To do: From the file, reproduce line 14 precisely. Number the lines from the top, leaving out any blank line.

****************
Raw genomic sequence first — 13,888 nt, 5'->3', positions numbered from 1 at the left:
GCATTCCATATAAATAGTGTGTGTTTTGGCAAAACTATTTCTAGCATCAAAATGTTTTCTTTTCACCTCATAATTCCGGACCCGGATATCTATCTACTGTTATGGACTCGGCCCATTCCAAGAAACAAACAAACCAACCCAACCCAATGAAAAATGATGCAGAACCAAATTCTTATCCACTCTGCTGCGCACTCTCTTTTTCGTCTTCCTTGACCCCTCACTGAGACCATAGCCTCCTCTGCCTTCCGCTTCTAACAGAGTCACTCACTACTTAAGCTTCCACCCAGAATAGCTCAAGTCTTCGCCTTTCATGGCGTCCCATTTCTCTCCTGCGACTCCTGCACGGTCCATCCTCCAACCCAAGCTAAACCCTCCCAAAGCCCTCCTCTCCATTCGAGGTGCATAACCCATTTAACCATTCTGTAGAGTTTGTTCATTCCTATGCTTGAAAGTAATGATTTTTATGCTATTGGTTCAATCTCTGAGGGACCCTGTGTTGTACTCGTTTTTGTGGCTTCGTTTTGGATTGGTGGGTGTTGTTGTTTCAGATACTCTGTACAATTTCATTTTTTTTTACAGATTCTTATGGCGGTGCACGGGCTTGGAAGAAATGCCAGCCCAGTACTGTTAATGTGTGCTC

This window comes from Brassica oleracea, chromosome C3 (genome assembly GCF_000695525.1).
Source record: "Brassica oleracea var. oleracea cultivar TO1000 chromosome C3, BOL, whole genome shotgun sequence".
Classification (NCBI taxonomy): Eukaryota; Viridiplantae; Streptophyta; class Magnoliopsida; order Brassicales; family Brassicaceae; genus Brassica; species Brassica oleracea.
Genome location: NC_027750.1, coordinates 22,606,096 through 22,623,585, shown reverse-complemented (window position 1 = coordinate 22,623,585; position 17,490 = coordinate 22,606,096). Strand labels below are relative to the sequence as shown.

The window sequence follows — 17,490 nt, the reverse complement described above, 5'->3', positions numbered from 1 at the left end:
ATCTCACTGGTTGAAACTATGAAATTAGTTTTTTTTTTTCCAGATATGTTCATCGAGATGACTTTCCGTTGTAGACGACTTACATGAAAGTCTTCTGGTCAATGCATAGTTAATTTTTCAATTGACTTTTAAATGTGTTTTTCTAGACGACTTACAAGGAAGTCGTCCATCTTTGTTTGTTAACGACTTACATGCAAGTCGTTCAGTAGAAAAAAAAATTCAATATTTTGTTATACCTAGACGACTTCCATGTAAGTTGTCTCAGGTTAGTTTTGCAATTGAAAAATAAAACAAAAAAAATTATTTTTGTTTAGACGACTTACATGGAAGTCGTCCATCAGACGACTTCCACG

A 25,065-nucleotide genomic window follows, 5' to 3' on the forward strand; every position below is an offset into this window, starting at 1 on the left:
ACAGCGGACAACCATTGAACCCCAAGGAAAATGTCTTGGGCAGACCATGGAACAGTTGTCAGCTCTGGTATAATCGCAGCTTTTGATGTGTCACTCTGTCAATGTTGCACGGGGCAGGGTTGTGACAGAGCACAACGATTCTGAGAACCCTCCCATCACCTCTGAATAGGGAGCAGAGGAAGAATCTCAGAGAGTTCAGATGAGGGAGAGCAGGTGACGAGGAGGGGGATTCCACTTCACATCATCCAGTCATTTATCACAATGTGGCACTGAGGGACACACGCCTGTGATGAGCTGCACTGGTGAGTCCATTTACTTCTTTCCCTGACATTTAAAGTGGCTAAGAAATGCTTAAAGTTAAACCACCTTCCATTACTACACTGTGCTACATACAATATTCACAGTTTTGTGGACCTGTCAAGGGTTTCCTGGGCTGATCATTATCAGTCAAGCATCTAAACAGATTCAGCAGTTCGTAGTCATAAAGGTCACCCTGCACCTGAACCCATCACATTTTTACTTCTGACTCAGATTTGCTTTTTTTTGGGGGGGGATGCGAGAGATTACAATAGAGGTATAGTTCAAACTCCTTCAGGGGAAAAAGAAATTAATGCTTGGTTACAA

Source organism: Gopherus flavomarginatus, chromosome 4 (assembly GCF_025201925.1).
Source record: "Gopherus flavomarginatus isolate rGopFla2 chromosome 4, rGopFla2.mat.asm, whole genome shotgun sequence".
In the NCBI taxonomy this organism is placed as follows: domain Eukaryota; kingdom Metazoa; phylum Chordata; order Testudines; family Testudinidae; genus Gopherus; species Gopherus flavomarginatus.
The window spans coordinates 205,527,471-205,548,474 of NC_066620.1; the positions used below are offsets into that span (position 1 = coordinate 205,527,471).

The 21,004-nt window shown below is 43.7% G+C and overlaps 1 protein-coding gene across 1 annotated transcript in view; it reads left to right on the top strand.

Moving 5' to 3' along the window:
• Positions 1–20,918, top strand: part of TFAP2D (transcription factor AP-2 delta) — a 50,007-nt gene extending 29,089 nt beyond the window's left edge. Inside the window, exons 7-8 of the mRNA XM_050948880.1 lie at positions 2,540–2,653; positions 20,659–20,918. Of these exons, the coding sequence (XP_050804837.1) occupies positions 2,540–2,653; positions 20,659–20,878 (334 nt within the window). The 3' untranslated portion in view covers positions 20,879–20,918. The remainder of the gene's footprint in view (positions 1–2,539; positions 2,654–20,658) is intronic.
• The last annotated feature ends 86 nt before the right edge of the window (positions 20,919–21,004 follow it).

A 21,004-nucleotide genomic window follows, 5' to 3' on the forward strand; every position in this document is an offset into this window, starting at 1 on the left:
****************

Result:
The window spans coordinates 205,527,471-205,548,474 of NC_066620.1; the positions used below are offsets into that span (position 1 = coordinate 205,527,471).